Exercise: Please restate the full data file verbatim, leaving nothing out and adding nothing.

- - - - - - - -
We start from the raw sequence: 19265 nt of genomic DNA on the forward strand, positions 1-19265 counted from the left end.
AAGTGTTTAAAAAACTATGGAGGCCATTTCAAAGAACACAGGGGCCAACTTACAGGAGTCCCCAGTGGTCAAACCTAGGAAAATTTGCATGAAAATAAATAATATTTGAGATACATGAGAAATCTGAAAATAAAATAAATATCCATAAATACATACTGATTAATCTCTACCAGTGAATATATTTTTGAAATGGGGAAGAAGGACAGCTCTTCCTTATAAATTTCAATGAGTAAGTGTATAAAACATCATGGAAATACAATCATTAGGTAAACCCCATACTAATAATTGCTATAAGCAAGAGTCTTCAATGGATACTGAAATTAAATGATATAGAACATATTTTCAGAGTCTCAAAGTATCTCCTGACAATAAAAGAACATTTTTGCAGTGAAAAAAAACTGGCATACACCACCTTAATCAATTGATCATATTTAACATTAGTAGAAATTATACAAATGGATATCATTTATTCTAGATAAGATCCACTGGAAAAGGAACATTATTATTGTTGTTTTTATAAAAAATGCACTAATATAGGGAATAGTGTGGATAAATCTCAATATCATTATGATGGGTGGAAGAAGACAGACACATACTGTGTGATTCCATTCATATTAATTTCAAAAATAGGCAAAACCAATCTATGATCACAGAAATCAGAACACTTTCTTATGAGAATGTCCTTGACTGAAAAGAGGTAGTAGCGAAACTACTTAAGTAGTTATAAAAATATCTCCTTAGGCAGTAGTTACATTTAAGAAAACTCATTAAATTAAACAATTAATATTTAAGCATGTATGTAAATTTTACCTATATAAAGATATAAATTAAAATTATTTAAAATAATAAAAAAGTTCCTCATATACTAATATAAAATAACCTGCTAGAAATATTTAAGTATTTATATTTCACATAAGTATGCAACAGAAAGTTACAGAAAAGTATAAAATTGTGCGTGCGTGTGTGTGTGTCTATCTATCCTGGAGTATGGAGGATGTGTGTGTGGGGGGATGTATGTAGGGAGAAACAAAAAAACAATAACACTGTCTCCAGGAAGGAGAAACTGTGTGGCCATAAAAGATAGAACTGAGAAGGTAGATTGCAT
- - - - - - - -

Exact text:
We start from the raw sequence: 19265 nt of genomic DNA on the forward strand, positions 1-19265 counted from the left end.
AAGTGTTTAAAAAACTATGGAGGCCATTTCAAAGAACACAGGGGCCAACTTACAGGAGTCCCCAGTGGTCAAACCTAGGAAAATTTGCATGAAAATAAATAATATTTGAGATACATGAGAAATCTGAAAATAAAATAAATATCCATAAATACATACTGATTAATCTCTACCAGTGAATATATTTTTGAAATGGGGAAGAAGGACAGCTCTTCCTTATAAATTTCAATGAGTAAGTGTATAAAACATCATGGAAATACAATCATTAGGTAAACCCCATACTAATAATTGCTATAAGCAAGAGTCTTCAATGGATACTGAAATTAAATGATATAGAACATATTTTCAGAGTCTCAAAGTATCTCCTGACAATAAAAGAACATTTTTGCAGTGAAAAAAAACTGGCATACACCACCTTAATCAATTGATCATATTTAACATTAGTAGAAATTATACAAATGGATATCATTTATTCTAGATAAGATCCACTGGAAAAGGAACATTATTATTGTTGTTTTTATAAAAAATGCACTAATATAGGGAATAGTGTGGATAAATCTCAATATCATTATGATGGGTGGAAGAAGACAGACACATACTGTGTGATTCCATTCATATTAATTTCAAAAATAGGCAAAACCAATCTATGATCACAGAAATCAGAACACTTTCTTATGAGAATGTCCTTGACTGAAAAGAGGTAGTAGCGAAACTACTTAAGTAGTTATAAAAATATCTCCTTAGGCAGTAGTTACATTTAAGAAAACTCATTAAATTAAACAATTAATATTTAAGCATGTATGTAAATTTTACCTATATAAAGATATAAATTAAAATTATTTAAAATAATAAAAAAGTTCCTCATATACTAATATAAAATAACCTGCTAGAAATATTTAAGTATTTATATTTCACATAAGTATGCAACAGAAAGTTACAGAAAAGTATAAAATTGTGCGTGCGTGTGTGTGTGTCTATCTATCCTGGAGTATGGAGGATGTGTGTGTGGGGGGATGTATGTAGGGAGAAACAAAAAAACAATAACACTGTCTCCAGGAAGGAGAAACTGTGTGGCCATAAAAGATAGAACTGAGAAGGTAGATTGCAT